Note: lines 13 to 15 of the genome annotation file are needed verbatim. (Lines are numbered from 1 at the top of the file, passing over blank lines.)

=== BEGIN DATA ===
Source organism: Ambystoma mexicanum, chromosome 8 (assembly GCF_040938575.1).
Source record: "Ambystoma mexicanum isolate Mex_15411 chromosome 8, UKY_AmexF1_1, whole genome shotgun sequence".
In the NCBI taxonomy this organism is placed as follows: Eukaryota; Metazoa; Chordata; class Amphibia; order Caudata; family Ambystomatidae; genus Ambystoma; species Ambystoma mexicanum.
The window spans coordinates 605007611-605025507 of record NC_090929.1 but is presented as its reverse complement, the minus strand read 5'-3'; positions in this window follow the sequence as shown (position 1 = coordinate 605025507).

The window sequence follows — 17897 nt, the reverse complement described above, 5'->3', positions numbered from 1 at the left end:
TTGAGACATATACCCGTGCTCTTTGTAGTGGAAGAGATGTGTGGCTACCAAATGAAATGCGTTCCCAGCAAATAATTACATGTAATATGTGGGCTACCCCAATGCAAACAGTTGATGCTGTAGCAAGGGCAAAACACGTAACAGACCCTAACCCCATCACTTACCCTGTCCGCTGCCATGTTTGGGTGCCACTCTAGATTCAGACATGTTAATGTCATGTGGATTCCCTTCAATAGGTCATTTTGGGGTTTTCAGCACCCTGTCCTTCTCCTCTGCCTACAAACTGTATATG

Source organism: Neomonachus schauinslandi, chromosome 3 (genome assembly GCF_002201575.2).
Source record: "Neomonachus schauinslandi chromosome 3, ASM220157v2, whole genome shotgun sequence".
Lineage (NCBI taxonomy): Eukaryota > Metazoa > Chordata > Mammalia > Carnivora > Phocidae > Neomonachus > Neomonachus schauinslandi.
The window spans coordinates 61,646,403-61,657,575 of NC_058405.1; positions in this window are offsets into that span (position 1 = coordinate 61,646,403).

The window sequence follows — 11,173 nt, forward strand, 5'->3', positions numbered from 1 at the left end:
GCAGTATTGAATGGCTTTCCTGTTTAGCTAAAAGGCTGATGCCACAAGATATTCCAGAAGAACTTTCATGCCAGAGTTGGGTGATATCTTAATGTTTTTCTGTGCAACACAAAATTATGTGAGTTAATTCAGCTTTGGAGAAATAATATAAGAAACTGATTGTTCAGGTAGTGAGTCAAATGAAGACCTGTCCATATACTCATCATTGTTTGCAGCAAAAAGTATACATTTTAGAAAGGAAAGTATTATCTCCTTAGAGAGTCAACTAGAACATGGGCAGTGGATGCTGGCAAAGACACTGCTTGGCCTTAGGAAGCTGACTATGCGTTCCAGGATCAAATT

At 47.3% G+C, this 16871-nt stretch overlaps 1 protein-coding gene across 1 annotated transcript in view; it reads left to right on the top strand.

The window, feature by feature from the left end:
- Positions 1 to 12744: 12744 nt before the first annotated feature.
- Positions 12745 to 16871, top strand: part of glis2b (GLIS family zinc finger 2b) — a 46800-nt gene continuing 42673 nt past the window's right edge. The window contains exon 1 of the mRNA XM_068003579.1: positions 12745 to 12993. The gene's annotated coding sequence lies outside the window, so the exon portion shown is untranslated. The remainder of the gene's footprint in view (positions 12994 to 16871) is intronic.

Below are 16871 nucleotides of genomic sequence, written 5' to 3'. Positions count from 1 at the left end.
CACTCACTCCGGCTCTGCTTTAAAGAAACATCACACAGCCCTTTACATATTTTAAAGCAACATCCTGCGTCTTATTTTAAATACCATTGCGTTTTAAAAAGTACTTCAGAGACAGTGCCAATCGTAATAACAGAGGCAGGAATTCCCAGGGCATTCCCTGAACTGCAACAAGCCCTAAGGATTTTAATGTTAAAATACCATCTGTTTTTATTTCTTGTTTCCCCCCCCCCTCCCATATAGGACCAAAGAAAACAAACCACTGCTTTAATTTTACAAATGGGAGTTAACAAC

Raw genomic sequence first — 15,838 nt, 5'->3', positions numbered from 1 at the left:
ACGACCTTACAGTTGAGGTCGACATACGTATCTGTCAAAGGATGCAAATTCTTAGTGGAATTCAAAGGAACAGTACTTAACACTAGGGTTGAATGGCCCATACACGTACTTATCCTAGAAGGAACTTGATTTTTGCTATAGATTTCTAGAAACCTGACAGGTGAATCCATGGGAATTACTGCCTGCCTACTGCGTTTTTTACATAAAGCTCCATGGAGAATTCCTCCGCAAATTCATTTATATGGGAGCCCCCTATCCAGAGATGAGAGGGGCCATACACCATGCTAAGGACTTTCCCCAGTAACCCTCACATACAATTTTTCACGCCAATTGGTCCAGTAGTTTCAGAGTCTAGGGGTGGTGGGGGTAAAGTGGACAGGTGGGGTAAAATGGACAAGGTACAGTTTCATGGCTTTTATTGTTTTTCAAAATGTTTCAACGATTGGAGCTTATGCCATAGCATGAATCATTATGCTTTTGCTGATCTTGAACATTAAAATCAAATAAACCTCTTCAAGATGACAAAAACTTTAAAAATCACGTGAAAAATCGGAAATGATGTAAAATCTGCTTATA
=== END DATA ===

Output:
At 47.3% G+C, this 16871-nt stretch overlaps 1 protein-coding gene across 1 annotated transcript in view; it reads left to right on the top strand.

The window, feature by feature from the left end:
- Positions 1 to 12744: 12744 nt before the first annotated feature.